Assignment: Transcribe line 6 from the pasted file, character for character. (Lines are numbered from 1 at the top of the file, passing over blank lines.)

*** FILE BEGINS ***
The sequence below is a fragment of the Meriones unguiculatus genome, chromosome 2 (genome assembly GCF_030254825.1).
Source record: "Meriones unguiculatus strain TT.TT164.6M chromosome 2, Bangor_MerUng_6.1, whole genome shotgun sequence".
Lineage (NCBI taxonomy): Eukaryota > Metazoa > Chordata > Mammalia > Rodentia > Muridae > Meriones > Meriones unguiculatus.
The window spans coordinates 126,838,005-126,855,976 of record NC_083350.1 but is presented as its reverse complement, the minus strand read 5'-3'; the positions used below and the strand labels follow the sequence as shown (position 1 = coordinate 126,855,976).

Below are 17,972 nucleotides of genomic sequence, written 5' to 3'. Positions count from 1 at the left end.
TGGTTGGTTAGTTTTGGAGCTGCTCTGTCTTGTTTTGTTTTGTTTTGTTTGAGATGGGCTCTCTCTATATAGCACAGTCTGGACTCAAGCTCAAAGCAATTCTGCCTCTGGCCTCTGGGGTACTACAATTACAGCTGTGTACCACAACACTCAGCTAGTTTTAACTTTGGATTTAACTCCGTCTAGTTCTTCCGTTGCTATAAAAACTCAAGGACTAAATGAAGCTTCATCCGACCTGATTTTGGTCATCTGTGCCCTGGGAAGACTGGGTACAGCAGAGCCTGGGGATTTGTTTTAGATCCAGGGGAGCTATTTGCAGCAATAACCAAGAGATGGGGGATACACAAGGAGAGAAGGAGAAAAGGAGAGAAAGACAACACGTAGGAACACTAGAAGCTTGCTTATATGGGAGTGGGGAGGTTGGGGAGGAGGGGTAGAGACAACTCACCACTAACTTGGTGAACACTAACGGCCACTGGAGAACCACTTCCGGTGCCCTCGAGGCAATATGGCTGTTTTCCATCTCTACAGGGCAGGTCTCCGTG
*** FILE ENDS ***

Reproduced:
TGGTTGGTTAGTTTTGGAGCTGCTCTGTCTTGTTTTGTTTTGTTTTGTTTGAGATGGGCTCTCTCTATATAGCACAGTCTGGACTCAAGCTCAAAGCAATTCTGCCTCTGGCCTCTGGGGTACTACAATTACAGCTGTGTACCACAACACTCAGCTAGTTTTAACTTTGGATTTAACTCCGTCTAGTTCTTCCGTTGCTATAAAAACTCAAGGACTAAATGAAGCTTCATCCGACCTGATTTTGGTCATCTGTGCCCTGGGAAGACTGGGTACAGCAGAGCCTGGGGATTTGTTTTAGATCCAGGGGAGCTATTTGCAGCAATAACCAAGAGATGGGGGATACACAAGGAGAGAAGGAGAAAAGGAGAGAAAGACAACACGTAGGAACACTAGAAGCTTGCTTATATGGGAGTGGGGAGGTTGGGGAGGAGGGGTAGAGACAACTCACCACTAACTTGGTGAACACTAACGGCCACTGGAGAACCACTTCCGGTGCCCTCGAGGCAATATGGCTGTTTTCCATCTCTACAGGGCAGGTCTCCGTG